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Pakistan — Slavery, across the globe, is a very harsh reality. It is estimated that around 46 million adults and children are in some form of slavery worldwide. This includes over five million men, women, and children in modernized countries.

When defining slavery, it is important to note that this does not include those who work for low wages and are able to walk free. The Walk Free Foundation defines modern slavery as the deprivation of individual liberty for the purpose of exploitation. This broad definition includes many slavery-related practices such as human trafficking, forced labor, debt bondage, forced marriage, commercial sexual exploitation and the sale and exploitation of children.

Despite slavery being outlawed nationally, Pakistan has one of the highest prevalences in the world of modern slavery and, as the case of Iqbal Masih illustrates, there are some ominous forces working to keep it that way.

Masih's story is as inspiring as it is tragic. At the age of five, Masih was sold into bondage for less than $7 USD. Masih's mother needed a life-saving operation and so little Masih lost his freedom.

According to the Express Tribune, Bonded labor means that Masih was to work as a carpet weaver for the factory owner till the loan was paid back. His freedom remained a dream because his family’s financial burdens kept growing and they were unable to pay back the loan. Masih’s torture continued without any respite and any hope of the loan ever being repaid.

The slavery operation was set up in such a way that the few cents a day that applied to the loan were never enough to pay it back. In spite of growing up in this harsh environment, Masih longed for freedom. On one occasion, as the Tribune reports, he managed to escape and reached the local police station. He told the police about how the factory owner had shackled him into slavery. But he was brought back by the custodians of law to the factory owner for a petty bribe.

After being betrayed by police, Masih knew he could not rely on the government to obtain his freedom. But one day, in 1990, Pakistan's Supreme Court finally outlawed slavery. This gave Masih new hope and he escaped again. This time, however, he went to the Bonded Labour Liberation Front (BLLF), instead of police.

His story reached the ears of Ehsan Ullah Khan, Chairman of BLLF, who directed his efforts towards freeing Masih from bondage, and mercifully succeeded.

Masih made it his mission to raise awareness about child slavery. He toured various cities of Pakistan where child slavery is known to exist. He also travelled internationally inviting masses to stand with him against child labour. He resumed his education and managed to complete four years of education in a two-year period.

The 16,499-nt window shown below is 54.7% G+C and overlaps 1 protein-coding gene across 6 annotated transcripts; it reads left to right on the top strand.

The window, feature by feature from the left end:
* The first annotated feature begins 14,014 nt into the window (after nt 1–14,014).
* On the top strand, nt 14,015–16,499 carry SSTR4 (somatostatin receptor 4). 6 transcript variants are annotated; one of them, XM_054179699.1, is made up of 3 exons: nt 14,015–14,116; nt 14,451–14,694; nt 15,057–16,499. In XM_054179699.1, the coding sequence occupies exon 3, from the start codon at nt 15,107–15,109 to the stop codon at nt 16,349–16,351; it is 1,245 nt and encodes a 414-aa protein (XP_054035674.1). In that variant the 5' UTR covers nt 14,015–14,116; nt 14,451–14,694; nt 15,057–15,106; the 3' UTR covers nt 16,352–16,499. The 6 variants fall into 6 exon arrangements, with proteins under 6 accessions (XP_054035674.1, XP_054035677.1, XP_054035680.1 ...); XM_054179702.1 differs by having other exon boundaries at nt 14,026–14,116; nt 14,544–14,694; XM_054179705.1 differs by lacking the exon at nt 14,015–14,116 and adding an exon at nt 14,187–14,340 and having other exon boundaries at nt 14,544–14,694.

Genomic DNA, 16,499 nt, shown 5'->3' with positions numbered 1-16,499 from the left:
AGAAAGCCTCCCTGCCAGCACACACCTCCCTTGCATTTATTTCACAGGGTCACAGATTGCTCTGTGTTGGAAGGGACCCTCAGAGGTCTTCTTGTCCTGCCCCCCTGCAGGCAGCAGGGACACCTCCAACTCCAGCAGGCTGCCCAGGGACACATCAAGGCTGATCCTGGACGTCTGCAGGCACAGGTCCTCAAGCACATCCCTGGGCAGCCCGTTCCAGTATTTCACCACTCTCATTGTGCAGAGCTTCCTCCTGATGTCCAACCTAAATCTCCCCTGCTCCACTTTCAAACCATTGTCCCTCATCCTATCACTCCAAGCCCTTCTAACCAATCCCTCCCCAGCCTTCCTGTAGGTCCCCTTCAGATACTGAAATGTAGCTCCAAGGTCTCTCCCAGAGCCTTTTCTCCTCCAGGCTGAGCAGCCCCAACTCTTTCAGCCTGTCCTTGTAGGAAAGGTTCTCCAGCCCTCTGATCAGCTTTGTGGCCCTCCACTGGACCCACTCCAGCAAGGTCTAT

“Children should have pens in their hands, not tools.” -Iqbal Masih

For the next several years, Masih traveled around Pakistan and the world to raise awareness about child slavery. His actions led to companies getting exposed for using slavery and many children were freed as a result. According to Khan, Masih's actions forced dozens of factories who enslaved children to close.

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Unfortunately, however, this made Masih a target. On April 16, 1995, at the age of 12, Masih was shot and killed as he rode his bicycle with friends.

"We know his death was a conspiracy by the carpet mafia," said Khan at the time as Masih had received numerous death threats for his activism.

These modern-day slave masters may have killed Masih but they did not kill his mission. Masih remains an inspiration in Pakistan to those who fight against others who would enslave their fellow human.

As the Free Thought Project has reported on multiple occasions, there is a dark market around the globe that deals in human currency. Even in the U.S., it is estimated that there are 60,000 men, women, and children enslaved at this very moment.

The human trafficking business is estimated to earn $150 billion annually. Because this industry is so profitable, governments around the world and domestically often look the other way instead of enforcing the laws against slavery.

One of the best ways to fight this slavery is refusing to buy products from companies who use slavery. As we've previously reported, thousands of products are sold in the US that rely on slave labor. One of the main culprits is Nestlé who admitted last year that they were using slaves to make their products.

As the failure of anti-slavery laws illustrates, voting with your money is far more effective than a corrupt government who enables it. Slavery is one of the fastest growing industries in the world today and until we refuse to support it — it will continue to grow.

Please share this article with your friends and family so that Masih's story can continue to shed light on this horrible abuse.

[author title="" image=""]Matt Agorist is an honorably discharged veteran of the USMC and former intelligence operator directly tasked by the NSA. This prior experience gives him unique insight into the world of government corruption and the American police state. Agorist has been an independent journalist for over a decade and has been featured on mainstream networks around the world. Agorist is also the Editor at Large at the Free Thought Project. Follow @MattAgorist on Twitter, Steemit, and now on Facebook.[/author]